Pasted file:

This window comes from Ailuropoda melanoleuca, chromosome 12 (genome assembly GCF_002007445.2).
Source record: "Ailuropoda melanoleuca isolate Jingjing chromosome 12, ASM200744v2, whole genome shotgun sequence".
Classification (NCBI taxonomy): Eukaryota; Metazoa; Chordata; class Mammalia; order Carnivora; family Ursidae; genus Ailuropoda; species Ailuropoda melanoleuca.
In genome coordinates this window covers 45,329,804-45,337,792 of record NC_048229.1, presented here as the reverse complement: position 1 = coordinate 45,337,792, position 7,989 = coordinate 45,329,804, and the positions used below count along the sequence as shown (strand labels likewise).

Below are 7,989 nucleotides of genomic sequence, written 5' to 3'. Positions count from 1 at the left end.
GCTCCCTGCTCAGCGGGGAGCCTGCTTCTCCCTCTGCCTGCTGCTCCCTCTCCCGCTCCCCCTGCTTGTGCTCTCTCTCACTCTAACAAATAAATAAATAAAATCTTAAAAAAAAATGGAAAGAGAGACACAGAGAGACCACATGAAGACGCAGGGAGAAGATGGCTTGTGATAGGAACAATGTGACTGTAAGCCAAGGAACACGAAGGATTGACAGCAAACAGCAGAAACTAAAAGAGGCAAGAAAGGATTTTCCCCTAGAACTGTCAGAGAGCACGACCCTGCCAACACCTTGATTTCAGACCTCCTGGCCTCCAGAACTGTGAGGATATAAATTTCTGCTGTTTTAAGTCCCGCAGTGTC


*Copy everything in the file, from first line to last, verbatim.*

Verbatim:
This window comes from Ailuropoda melanoleuca, chromosome 12 (genome assembly GCF_002007445.2).
Source record: "Ailuropoda melanoleuca isolate Jingjing chromosome 12, ASM200744v2, whole genome shotgun sequence".
Classification (NCBI taxonomy): Eukaryota; Metazoa; Chordata; class Mammalia; order Carnivora; family Ursidae; genus Ailuropoda; species Ailuropoda melanoleuca.
In genome coordinates this window covers 45,329,804-45,337,792 of record NC_048229.1, presented here as the reverse complement: position 1 = coordinate 45,337,792, position 7,989 = coordinate 45,329,804, and the positions used below count along the sequence as shown (strand labels likewise).

Below are 7,989 nucleotides of genomic sequence, written 5' to 3'. Positions count from 1 at the left end.
GCTCCCTGCTCAGCGGGGAGCCTGCTTCTCCCTCTGCCTGCTGCTCCCTCTCCCGCTCCCCCTGCTTGTGCTCTCTCTCACTCTAACAAATAAATAAATAAAATCTTAAAAAAAAATGGAAAGAGAGACACAGAGAGACCACATGAAGACGCAGGGAGAAGATGGCTTGTGATAGGAACAATGTGACTGTAAGCCAAGGAACACGAAGGATTGACAGCAAACAGCAGAAACTAAAAGAGGCAAGAAAGGATTTTCCCCTAGAACTGTCAGAGAGCACGACCCTGCCAACACCTTGATTTCAGACCTCCTGGCCTCCAGAACTGTGAGGATATAAATTTCTGCTGTTTTAAGTCCCGCAGTGTC